To explain the importance of exiting at a suitable time, it is enough to compare the capital gain of investing in an Internet company in 1999 between 2000 and 2005. Due to a 700% reduction in the internal rate of return and a 50% decrease in the income coefficients used in the valuation of Internet companies in 2005 compared to 2000, the fund’s capital gain if it left the company in 2000 is much higher than its rate in 2005.

Newly Founded Mutual Funds, Reputation, and Grandstanding Theory

Reputation carries credibility, and credibility is the cornerstone of any successful business. According to Grandstanding theory, newly established funds tend to list their shares before the appointed time. This exiting strategy helps them gain fame in a shorter time.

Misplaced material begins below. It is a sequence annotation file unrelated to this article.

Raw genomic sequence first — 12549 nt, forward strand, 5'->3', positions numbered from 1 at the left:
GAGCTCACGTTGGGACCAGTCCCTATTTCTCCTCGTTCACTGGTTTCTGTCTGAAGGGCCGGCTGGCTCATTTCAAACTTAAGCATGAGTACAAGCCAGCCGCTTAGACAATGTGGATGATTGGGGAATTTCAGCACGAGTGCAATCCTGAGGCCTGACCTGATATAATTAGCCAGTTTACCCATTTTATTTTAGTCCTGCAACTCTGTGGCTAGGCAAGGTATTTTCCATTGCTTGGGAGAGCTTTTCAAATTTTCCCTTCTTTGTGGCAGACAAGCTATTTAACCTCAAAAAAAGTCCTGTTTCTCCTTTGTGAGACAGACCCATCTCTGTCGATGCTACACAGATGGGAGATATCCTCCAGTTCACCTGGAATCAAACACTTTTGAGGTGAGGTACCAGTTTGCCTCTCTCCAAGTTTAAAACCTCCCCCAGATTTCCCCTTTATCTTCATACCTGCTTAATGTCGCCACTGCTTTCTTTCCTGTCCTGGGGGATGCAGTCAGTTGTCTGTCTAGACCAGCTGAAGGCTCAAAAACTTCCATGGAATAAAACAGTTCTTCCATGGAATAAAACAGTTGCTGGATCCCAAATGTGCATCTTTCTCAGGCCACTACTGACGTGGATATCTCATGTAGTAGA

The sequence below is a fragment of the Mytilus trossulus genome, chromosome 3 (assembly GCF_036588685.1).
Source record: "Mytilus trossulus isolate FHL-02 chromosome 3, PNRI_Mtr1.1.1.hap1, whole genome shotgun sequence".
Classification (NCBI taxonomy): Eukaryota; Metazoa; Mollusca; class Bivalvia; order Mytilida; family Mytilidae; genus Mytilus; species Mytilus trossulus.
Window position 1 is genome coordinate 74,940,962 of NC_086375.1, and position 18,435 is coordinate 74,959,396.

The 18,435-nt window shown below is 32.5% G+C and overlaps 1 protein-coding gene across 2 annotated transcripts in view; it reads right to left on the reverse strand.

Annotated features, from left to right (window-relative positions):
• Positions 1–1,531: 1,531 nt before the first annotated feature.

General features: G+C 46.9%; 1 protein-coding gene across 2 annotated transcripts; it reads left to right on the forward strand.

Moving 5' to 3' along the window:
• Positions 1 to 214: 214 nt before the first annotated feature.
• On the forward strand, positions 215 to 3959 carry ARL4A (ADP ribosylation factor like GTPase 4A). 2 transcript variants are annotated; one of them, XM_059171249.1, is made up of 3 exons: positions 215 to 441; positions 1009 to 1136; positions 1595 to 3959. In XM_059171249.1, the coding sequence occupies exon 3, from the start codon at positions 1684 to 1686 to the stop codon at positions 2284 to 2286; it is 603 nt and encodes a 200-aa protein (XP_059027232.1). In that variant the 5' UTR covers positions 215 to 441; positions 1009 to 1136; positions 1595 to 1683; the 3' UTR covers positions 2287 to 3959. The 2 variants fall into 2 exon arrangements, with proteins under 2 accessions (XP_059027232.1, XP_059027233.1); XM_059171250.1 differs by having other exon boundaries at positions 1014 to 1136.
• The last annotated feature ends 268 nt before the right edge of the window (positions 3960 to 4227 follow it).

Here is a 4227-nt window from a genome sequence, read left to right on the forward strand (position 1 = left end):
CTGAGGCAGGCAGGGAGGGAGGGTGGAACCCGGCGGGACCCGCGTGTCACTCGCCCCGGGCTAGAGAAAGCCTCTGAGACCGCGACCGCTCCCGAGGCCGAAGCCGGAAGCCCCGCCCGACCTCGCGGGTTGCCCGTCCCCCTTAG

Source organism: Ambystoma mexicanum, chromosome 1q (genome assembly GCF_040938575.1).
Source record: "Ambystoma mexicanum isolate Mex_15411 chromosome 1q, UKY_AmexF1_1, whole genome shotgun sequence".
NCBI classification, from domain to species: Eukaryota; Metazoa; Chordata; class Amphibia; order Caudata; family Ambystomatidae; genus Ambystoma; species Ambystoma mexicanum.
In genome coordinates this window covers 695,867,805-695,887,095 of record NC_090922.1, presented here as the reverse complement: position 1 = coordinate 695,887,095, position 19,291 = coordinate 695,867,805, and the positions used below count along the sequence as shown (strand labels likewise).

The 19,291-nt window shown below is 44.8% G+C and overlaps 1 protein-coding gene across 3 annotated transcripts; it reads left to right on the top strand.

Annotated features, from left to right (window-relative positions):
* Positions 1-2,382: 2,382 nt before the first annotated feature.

On the other hand, regardless of a fund’s ability to manage capital, the number of outflows made through the initial public offering of companies is a clear signal of the funds capability for investors and founders.

Therefore, a fund that has successful and high-yield outflows through an initial public offering in its portfolio, in addition to attracting the most capable entrepreneurs, can obtain the necessary capital for future investments by attracting capital from external investors and redefining limited liability partners. Furthermore, it improves its chance to re-participate in the next rounds of capital raising for companies in its portfolio.

On the other hand, the price of this potential reputation is the company’s stock lower price, and consequently, lower returns for the fund. According to studies by Megginson & Weiss, the likelihood of undervaluation of shares in the initial public offering decreases as the withdrawal time of the fund increases.